So, we reserve the right to look into anything, but for the purpose of the protection of the President and what that means, I think the investigation that they are conducting -- I am hoping it is a thorough one. I mean, I don't know the particulars of it, but that investigation, first and foremost, about the safety of the President, is one that the Secret Service should do. Anything, you know, going aside from -- going, backing up from that -- whether it is GSA or whatever it is, you know, we have the right to look at any spending to make sure that the taxpayers' dollars are used well, especially those of us who believe in the public space.

Q: But at this point, you know -- at this point you are not ready to say Congress should take a look?

Leader Pelosi. Well, do you know enough about the situation?

Q: No.

Leader Pelosi. See, I don't either. And if you don't know, I don't know, because I know what you tell me, along with the rest of the country. But it is, it's so -- what would be the word: disgusting, disconcerting, every "D' word you can think of? But, it is nonetheless something that needs to be looked at right away, because the security of the President is immediate, and that can't be put on a back burner.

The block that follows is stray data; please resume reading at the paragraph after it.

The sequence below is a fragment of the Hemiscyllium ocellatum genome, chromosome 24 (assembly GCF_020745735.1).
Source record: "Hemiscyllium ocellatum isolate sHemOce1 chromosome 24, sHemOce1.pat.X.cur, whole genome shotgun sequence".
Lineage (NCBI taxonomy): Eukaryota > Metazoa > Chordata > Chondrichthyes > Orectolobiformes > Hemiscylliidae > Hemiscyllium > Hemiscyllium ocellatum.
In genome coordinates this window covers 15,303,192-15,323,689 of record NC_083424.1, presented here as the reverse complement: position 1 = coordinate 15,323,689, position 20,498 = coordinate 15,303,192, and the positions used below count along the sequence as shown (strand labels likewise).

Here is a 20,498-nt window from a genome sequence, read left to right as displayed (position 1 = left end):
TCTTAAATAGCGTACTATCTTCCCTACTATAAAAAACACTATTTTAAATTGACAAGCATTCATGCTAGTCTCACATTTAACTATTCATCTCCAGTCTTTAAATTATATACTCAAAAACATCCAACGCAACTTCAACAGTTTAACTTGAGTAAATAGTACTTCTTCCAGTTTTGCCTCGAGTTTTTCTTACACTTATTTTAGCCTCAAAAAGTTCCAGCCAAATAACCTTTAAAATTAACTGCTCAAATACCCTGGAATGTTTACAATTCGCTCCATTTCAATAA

So, I think that those responsible should report what they know. And if that is not satisfactory, then we reserve the right to go forward on it. But, I don't -- I think generally we like to think, let's get the job done. Let's not try to complicate matters. Let's not politicize it. Let's just -- and we are very proud of the work of Elijah Cummings, our Ranking Member on the Oversight Committee. He has a very reasoned approach. He has the taxpayers' interests at heart. He knows what the purpose of the investment is supposed to be: is the taxpayers' dollar being well spent, and let's not paint everybody with the same brush, as a few, several -- one is one. Two is two. A few is three. Several bad apples. So far, several bad apples.

Thank you all very much. See you next week.